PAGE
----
By Mohammed Ademo (for AlJazeera),
DURING a press briefing in Addis Ababa on April 16, US Under Secretary of State for Political Affairs Wendy Sherman praised Ethiopia as a democracy, suggesting it had made great strides toward an open and inclusive electoral process.
With Ethiopia preparing to hold parliamentary elections on May 24, the timing of Sherman’s remarks was unfortunate. “Ethiopia is a democracy that is moving forward in an election that we expect to be free, fair and credible and open and inclusive in ways that Ethiopia has moved forward in strengthening its democracy,” Sherman said. “Every time there is an election it gets better and better.”
In reality, however, Ethiopia has been backsliding toward authoritarian one-party rule. The ruling Ethiopian People’s Revolutionary Democratic Front (EPRDF), which has been in power for the last 23 years, has won each of the last five elections, and has recently used a slew of harsh new laws to stifle dissent and silence any opposition to the incumbent party. The country’s one-time vocal opposition is severely diminished, making Ethiopia a de facto one-party state. In a statement earlier this year, 33 opposition parties announced plans to boycott the upcoming polls [PDF] citing intimidation and harassment.
“This election is only ceremonial, it’s not really to win the democratic process and empower the people,” Yilkal Getnet, the head of the opposition Blue Party, told Bloomberg last month, adding the upcoming plebiscite “will result in another landslide victory for the ruling coalition.”
Sherman’s statements drew quick condemnations. “Ethiopia remains one of the most undemocratic countries in Africa,” said Daniel Calingaert, executive vice president of Freedom House, in a statement Thursday. “By calling these elections credible, Sherman has tacitly endorsed the Ethiopian government’s complete disregard for the democratic rights of its citizens.”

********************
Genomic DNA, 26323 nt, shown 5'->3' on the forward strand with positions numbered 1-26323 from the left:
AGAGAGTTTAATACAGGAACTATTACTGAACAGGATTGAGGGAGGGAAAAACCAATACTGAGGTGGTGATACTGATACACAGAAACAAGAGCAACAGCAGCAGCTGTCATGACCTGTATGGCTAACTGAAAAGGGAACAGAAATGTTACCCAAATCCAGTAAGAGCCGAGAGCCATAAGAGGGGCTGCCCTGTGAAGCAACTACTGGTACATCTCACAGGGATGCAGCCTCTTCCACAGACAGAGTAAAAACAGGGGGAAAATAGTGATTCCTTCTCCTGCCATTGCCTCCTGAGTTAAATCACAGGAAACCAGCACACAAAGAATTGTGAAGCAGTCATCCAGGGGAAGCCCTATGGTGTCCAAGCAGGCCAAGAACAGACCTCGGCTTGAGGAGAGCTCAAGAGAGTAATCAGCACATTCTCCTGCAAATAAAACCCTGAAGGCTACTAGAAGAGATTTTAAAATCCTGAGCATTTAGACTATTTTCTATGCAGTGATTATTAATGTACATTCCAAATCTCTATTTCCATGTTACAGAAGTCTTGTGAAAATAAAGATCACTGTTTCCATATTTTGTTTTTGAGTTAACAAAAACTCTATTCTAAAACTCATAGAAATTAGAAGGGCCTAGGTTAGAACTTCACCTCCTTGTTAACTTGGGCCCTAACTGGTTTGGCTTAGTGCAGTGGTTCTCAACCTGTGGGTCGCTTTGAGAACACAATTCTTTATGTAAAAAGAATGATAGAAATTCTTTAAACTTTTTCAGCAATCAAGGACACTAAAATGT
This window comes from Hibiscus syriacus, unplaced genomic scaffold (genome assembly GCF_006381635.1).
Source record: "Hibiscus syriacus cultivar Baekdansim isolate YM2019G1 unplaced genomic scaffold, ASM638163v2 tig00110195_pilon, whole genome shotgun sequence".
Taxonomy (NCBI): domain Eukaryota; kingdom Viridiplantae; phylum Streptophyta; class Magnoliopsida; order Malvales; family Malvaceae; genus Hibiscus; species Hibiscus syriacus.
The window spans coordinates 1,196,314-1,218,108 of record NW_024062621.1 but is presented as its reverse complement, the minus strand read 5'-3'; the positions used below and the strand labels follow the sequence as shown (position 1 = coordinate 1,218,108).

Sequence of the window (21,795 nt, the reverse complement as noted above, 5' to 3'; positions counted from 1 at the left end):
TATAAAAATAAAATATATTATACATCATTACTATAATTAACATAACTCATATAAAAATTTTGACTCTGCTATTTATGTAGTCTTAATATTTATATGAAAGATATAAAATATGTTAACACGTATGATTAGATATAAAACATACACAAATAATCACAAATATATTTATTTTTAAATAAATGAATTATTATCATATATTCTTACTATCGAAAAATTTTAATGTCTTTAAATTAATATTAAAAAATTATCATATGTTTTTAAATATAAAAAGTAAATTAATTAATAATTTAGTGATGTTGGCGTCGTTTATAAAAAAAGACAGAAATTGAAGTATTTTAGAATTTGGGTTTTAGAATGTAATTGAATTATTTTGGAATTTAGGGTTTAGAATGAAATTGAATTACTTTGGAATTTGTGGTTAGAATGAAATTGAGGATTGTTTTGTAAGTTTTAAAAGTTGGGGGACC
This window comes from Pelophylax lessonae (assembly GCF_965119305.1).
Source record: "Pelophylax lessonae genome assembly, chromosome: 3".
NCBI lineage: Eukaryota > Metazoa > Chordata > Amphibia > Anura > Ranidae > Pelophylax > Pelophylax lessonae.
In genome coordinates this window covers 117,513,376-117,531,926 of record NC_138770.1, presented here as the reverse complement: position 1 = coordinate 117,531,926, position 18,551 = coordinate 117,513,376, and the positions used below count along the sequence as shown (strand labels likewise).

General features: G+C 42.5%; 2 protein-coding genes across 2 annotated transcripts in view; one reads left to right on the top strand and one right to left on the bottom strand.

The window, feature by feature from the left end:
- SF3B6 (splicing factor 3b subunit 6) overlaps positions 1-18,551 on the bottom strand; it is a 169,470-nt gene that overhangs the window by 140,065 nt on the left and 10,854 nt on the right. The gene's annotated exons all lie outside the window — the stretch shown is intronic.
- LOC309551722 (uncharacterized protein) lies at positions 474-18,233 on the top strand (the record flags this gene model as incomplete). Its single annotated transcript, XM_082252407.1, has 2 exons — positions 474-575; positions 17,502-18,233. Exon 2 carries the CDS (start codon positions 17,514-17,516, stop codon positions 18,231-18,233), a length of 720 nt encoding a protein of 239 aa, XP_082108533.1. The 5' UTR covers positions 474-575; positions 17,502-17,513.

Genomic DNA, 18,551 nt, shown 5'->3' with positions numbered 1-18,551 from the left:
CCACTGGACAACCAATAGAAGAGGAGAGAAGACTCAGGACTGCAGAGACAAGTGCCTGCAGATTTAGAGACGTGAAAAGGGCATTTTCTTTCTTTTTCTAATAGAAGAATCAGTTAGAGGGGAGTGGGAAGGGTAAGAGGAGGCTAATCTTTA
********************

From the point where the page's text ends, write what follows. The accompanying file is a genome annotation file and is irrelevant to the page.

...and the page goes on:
Freedom House ranks Ethiopia as “Not Free” in its annual Freedom in the World index.
A closer look at Ethiopia’s last two elections paint a clear picture. In what was largely seen as the country’s first genuine experiment with electoral democracy in 2005, the EPRDF opened up the political space to opposition groups and free press. By all accounts, the EPRDF lost that election. But it claimed victory even before the vote counting was completed, leading to post-election violence in which 193 people died. Almost all vocal opposition leaders and critical journalists were rounded up and jailed [PDF].
“The 2005 electoral process did not fulfill Ethiopia’s obligations to ensure the exercise of political rights and freedoms necessary for genuinely democratic elections,” said the Carter Center, which observed the elections, in a report after the poll.
In the most recent vote in 2010, the EPRDF won all but two of the 547 parliamentary seats. U.S. embassy officials, independent observers and the media were denied accreditation and permission to travel outside of Ethiopia’s capital to observe the polls. “An environment conducive to free and fair elections was not in place even before Election Day,” the White House, said in a statement at the time. “In recent years, the Ethiopian government has taken steps to restrict political space for the opposition through intimidation and harassment, tighten its control over civil society, and curtail the activities of independent media.”
Little has changed in Ethiopia in the intervening years. In fact, the EPRDF has tightened control over the media, jailing or forcing journalists into exile in record numbers. “The Ethiopian government’s systematic repression of independent media has created a bleak landscape for free expression ahead of the May 2015 general elections,” Human Rights Watch wrote in a January report. “At least 60 journalists have fled their country since 2010 while at least another 19 languish in prison. The government has shut down dozens of publications and controls most television and most radio outlets.”
Ethiopia blocks almost all diaspora-based Ethiopian websites, and it has allegedly used European and Chinese spyware to target critical journalists and opposition leaders abroad, including those in the United States.
The U.S. views Ethiopia as a staunch ally in the so-called “war on terror.” Given that dynamic, Washington has habitually looked the other way in the face of gross human rights abuses, but contrary to Sherman’s comments, the U.S. government has often acknowledged the lack of freedom and the tightening of the political space in Ethiopia. In a January statement, for example, the State Department criticized Ethiopia for using its anti-terrorism law to silence critics.
Sherman should take cues from organizations such as Freedom House, which is funded in part by her own State Department. In an open letter to Secretary of State John Kerry on Friday, six U.S.-based NGOs, including Amnesty International and Freedom House, denounced Sherman’s remarks, saying they “undermine the courageous work of those pushing for a freer Ethiopia, many of whom are now imprisoned for exercising their fundamental human rights.”